Oil & Gas: Use Integrated Biodiversity Assessment Tool To Save Fragile Ecosystems

By Patrick Edema

The world’s governments, through the Convention on Biological Diversity (CBD), agreed on a set of 20 targets to help stop the loss, reduce the pressures on, and improve the state of global biodiversity.

These were known as the Aichi Biodiversity Targets (set in Aichi, Japan).

And in order to achieve them effectively, governments needed to implement action plans and strategies and this is where tools that show maps and spatial data, including the location of national parks, forests, and endangered species were developed to make governments planning for developments more sustainable without destroying the ecosystems.

One such tool that was developed for viewing and analyzing biodiversity information covered in the Integrated Biodiversity Assessment Tool (IBAT).

It is an innovative tool designed to facilitate access to a range of global and national data layers, such as protected area boundaries, biological information about habitat and species diversity indices, and key areas for biodiversity, which can be useful for research and conservation planning purposes.

The tool was a result of a groundbreaking conservation partnership among BirdLife International, Conservation International, and International Union for Conservation of Nature and UN Environment World Conservation Monitoring Centre and was made possible by a diverse set of data providers, users, and funders in governments, business and civil society from over 200 countries and territories.

With Uganda’s oil developments which are located in the Albertine grabben, one of the most bio-diverse regions in the African continent hosting 40% of Africa’s mammals, 50% of birds and about 20% of its amphibians and plants, the region also has more threatened and endemic species than any other region of Africa.

For instance, the 1443km EACOP project will negatively impact nearly 2,000 square kilometres of protected wildlife habitats. In Uganda, the pipeline will impact the Taala and Bugoma Forest Reserves, the latter home to large groups of Eastern Chimpanzees. Some 500 square kilometres of wildlife corridors for the Eastern Chimpanzee and African Elephant are likely to be severely degraded.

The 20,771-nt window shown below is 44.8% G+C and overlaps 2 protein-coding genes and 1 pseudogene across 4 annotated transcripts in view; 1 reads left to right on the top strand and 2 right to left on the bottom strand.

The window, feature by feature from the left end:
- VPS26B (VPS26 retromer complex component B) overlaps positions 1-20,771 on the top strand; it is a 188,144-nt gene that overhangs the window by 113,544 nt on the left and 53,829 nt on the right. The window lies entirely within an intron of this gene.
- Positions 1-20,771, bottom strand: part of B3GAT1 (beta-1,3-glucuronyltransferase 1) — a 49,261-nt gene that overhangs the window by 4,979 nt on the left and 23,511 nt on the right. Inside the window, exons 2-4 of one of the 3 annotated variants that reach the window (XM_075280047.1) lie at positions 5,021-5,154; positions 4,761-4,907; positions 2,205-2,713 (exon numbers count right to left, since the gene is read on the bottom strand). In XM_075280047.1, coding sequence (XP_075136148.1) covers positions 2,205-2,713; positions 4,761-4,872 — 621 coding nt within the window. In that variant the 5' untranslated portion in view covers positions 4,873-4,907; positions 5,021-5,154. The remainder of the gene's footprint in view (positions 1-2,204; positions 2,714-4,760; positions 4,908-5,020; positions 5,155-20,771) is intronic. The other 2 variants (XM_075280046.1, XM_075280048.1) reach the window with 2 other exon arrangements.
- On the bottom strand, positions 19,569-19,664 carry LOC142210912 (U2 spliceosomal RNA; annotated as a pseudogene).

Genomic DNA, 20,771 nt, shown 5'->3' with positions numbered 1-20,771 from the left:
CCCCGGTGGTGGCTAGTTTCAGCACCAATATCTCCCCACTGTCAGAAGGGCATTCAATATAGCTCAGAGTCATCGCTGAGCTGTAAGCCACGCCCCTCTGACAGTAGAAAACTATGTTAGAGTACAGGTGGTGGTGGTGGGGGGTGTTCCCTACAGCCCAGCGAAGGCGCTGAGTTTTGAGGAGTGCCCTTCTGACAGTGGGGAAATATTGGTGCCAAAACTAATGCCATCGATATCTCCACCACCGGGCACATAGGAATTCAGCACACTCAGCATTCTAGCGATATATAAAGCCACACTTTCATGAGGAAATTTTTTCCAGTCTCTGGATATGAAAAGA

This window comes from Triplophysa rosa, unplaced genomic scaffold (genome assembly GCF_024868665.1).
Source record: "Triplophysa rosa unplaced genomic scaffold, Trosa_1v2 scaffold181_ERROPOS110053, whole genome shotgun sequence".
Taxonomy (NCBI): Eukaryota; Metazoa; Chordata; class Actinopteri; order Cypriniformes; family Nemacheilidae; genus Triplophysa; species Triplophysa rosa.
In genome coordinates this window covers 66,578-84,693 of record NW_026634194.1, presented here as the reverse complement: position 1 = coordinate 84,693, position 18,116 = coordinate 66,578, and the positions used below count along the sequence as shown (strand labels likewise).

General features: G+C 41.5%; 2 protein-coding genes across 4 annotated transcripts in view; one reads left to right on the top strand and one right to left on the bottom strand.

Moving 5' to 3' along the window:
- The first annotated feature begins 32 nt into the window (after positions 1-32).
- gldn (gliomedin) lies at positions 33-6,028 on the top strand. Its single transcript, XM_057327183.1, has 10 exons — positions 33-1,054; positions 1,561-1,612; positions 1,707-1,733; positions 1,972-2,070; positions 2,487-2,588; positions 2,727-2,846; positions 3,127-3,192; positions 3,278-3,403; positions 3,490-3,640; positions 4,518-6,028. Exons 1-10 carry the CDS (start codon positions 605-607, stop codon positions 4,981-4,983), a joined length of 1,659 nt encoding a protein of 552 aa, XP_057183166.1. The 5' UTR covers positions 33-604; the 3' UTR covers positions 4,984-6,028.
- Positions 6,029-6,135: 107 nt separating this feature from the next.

This underscores the relevance of oil companies and government to conserve the environment and protect critical ecosystem where the oil developments criss-cross through community land, national parks, water bodies, forest reserves, wetlands, and other different geographic zones.

Therefore, IBAT tool provides a basic risk screening on biodiversity through an interactive mapping tool that decision-makers are able to easily access and use this up-to-date information to identify biodiversity risks and opportunities within or close to a project boundary to protect sensitive ecosystem amidst oil activities in critical areas.

It also incorporates biodiversity considerations into key project planning and management decisions which include identifying potential investments, sitting an operation in a given area, developing action plans to manage for biodiversity risks and impacts, assessing risks associated which helps potential sourcing regions, and reporting on corporate biodiversity performance.

Some of the oil companies like Tullow manages the aspect of biodiversity within some regions. This company has developed a biodiversity management plan and uses Biodiversity Assessment Tool (IBAT) for accessing the information regarding the environment and biodiversity of the regions where it conducts its oil activities to ensure that the negative impacts on the environment are minimized by the application of Mitigation Hierarchy that meets the international standards on environment.

Therefore, the IBAT tool will help the government of Uganda in identifying critical biodiversity areas such as tourism sites like Murchison falls and Queen Elizabeth National Park, water resources wildlife species that will be threatened by the oil and gas projects, and ensure that they are protected from the related oil dangers.

 Patrick Edema, Environmental Engineer at AFIEGO


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